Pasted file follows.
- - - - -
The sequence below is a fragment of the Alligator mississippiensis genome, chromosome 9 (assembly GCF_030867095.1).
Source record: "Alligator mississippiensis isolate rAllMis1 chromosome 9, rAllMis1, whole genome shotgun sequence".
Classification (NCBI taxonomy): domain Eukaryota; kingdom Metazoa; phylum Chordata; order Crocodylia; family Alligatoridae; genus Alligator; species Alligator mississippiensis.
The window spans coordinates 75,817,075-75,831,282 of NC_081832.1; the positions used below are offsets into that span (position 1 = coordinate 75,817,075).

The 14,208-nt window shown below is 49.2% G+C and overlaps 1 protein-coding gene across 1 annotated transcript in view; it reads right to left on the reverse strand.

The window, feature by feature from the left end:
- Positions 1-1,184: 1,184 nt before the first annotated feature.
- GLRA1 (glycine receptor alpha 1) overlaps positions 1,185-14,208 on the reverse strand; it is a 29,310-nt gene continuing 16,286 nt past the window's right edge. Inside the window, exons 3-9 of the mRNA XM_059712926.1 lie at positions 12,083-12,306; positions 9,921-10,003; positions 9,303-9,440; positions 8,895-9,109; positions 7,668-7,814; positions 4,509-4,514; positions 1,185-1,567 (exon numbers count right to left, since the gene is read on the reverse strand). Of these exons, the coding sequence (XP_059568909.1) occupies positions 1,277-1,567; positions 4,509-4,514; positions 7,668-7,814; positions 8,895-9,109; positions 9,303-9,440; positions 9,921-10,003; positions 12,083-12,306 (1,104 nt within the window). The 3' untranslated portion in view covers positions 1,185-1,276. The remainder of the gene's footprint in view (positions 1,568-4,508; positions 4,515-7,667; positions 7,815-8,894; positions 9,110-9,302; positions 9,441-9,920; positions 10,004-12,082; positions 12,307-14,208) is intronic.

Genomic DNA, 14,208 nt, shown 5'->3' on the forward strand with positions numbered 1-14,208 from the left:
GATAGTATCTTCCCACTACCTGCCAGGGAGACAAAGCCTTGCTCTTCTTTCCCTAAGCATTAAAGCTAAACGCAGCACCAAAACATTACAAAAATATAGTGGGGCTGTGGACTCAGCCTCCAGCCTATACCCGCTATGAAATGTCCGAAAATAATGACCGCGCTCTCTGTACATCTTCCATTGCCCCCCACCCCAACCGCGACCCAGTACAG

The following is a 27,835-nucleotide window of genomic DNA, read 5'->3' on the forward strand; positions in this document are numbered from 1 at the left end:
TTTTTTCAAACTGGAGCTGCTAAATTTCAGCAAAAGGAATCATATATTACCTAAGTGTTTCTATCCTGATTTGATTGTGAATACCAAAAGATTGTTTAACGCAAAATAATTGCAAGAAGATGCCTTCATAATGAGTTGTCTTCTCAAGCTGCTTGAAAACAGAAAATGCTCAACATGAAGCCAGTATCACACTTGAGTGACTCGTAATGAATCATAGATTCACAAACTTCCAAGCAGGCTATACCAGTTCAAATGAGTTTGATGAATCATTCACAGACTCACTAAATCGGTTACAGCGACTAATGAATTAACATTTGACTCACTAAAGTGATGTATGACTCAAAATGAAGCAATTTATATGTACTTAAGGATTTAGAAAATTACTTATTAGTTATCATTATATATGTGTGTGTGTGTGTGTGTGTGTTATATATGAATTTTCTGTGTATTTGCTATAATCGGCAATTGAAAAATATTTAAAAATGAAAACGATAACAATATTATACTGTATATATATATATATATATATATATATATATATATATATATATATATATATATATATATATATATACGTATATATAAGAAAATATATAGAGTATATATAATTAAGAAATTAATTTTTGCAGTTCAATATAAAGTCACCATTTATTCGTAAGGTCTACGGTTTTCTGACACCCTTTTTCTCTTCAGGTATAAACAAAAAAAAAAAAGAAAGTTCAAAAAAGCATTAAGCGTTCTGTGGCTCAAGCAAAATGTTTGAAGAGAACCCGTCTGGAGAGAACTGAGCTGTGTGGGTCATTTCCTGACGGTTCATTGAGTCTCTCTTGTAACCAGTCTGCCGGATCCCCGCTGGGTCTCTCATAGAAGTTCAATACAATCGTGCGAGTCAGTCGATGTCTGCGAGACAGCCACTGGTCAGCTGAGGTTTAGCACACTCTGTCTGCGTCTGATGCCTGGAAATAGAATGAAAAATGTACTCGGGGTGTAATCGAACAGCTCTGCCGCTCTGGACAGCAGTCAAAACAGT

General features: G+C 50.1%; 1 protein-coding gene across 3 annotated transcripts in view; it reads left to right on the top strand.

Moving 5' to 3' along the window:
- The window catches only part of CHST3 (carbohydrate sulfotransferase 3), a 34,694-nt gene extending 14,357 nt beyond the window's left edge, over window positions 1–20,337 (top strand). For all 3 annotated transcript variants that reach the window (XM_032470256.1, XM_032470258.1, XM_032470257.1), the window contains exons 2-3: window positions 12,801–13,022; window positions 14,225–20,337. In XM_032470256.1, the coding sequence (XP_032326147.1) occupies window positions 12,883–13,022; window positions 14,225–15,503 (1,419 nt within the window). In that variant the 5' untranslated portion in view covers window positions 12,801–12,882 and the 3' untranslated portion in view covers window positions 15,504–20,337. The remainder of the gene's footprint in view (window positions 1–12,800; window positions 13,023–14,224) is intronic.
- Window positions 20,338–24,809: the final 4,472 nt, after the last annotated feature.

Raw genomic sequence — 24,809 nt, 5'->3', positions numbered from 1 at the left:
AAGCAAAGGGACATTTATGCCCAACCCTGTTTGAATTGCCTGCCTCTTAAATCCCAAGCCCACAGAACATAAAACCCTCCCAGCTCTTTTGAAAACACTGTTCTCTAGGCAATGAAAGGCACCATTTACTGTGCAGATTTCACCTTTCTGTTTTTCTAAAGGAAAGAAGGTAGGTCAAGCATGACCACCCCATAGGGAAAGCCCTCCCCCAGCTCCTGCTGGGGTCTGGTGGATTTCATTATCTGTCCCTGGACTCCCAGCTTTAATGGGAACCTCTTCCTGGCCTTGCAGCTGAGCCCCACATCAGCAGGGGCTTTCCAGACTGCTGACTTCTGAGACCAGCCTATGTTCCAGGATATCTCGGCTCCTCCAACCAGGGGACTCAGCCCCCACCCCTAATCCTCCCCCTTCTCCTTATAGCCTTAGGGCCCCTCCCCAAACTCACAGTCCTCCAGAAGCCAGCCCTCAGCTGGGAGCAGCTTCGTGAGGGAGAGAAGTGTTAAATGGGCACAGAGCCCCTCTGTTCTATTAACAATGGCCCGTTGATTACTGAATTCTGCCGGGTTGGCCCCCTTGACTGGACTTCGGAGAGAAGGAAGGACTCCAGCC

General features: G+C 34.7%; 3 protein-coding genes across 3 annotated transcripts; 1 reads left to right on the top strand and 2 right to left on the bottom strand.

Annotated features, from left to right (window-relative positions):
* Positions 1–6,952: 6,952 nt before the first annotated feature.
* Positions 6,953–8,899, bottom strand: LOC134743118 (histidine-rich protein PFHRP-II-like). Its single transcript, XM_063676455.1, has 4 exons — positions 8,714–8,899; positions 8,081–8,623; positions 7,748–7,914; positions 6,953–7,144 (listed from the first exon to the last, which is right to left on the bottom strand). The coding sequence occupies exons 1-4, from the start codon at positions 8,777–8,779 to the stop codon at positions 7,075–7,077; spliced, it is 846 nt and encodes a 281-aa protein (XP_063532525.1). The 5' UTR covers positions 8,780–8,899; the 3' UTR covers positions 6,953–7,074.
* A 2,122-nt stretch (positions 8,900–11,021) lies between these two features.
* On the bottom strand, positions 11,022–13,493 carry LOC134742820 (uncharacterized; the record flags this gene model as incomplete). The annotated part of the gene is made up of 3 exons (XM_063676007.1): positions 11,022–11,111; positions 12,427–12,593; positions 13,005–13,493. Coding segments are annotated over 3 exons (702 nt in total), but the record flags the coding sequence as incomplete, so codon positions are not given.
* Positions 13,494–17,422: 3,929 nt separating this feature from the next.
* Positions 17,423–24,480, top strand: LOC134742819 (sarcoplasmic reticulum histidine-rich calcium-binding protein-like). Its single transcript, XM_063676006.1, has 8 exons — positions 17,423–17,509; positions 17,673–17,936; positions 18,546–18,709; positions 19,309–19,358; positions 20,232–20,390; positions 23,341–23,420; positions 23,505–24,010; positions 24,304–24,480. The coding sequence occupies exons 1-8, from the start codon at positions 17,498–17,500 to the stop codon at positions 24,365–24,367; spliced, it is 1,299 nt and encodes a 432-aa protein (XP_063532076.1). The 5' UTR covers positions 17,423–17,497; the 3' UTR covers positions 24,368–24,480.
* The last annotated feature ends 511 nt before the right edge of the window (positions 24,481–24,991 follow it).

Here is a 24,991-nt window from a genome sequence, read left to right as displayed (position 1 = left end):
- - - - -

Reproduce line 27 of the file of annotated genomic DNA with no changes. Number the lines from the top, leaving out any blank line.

* The last annotated feature ends 511 nt before the right edge of the window (positions 24,481–24,991 follow it).